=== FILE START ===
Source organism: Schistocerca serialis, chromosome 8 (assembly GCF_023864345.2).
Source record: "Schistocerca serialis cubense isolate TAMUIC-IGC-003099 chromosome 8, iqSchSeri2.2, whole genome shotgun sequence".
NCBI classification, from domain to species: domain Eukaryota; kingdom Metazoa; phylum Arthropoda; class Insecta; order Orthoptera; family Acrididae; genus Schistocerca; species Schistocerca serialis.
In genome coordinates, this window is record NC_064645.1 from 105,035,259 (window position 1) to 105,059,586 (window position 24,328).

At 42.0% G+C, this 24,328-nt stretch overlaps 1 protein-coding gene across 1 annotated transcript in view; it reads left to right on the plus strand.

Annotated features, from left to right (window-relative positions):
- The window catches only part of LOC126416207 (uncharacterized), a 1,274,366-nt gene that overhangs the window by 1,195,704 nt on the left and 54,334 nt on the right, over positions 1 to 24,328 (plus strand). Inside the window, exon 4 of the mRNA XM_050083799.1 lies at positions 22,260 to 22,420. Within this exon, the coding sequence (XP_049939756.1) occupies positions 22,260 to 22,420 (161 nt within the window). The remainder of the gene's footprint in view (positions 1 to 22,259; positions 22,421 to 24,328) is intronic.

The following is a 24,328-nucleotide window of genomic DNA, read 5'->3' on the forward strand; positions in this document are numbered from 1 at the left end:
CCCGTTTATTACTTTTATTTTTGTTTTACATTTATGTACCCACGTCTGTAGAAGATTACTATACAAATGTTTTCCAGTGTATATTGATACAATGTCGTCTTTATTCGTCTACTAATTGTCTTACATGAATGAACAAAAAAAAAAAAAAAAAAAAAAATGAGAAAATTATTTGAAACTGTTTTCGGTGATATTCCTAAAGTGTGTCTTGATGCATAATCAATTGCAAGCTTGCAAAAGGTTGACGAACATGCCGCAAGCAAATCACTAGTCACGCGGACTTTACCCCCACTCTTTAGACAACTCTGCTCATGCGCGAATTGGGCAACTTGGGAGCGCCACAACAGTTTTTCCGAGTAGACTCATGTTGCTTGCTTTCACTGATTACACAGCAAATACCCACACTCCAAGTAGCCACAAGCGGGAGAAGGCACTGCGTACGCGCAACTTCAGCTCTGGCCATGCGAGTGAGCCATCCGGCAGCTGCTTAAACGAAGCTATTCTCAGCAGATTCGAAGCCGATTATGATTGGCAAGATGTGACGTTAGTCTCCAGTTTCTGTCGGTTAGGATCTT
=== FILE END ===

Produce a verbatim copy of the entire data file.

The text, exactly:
Source organism: Schistocerca serialis, chromosome 8 (assembly GCF_023864345.2).
Source record: "Schistocerca serialis cubense isolate TAMUIC-IGC-003099 chromosome 8, iqSchSeri2.2, whole genome shotgun sequence".
NCBI classification, from domain to species: domain Eukaryota; kingdom Metazoa; phylum Arthropoda; class Insecta; order Orthoptera; family Acrididae; genus Schistocerca; species Schistocerca serialis.
In genome coordinates, this window is record NC_064645.1 from 105,035,259 (window position 1) to 105,059,586 (window position 24,328).

At 42.0% G+C, this 24,328-nt stretch overlaps 1 protein-coding gene across 1 annotated transcript in view; it reads left to right on the plus strand.

Annotated features, from left to right (window-relative positions):
- The window catches only part of LOC126416207 (uncharacterized), a 1,274,366-nt gene that overhangs the window by 1,195,704 nt on the left and 54,334 nt on the right, over positions 1 to 24,328 (plus strand). Inside the window, exon 4 of the mRNA XM_050083799.1 lies at positions 22,260 to 22,420. Within this exon, the coding sequence (XP_049939756.1) occupies positions 22,260 to 22,420 (161 nt within the window). The remainder of the gene's footprint in view (positions 1 to 22,259; positions 22,421 to 24,328) is intronic.

The following is a 24,328-nucleotide window of genomic DNA, read 5'->3' on the forward strand; positions in this document are numbered from 1 at the left end:
CCCGTTTATTACTTTTATTTTTGTTTTACATTTATGTACCCACGTCTGTAGAAGATTACTATACAAATGTTTTCCAGTGTATATTGATACAATGTCGTCTTTATTCGTCTACTAATTGTCTTACATGAATGAACAAAAAAAAAAAAAAAAAAAAAAATGAGAAAATTATTTGAAACTGTTTTCGGTGATATTCCTAAAGTGTGTCTTGATGCATAATCAATTGCAAGCTTGCAAAAGGTTGACGAACATGCCGCAAGCAAATCACTAGTCACGCGGACTTTACCCCCACTCTTTAGACAACTCTGCTCATGCGCGAATTGGGCAACTTGGGAGCGCCACAACAGTTTTTCCGAGTAGACTCATGTTGCTTGCTTTCACTGATTACACAGCAAATACCCACACTCCAAGTAGCCACAAGCGGGAGAAGGCACTGCGTACGCGCAACTTCAGCTCTGGCCATGCGAGTGAGCCATCCGGCAGCTGCTTAAACGAAGCTATTCTCAGCAGATTCGAAGCCGATTATGATTGGCAAGATGTGACGTTAGTCTCCAGTTTCTGTCGGTTAGGATCTT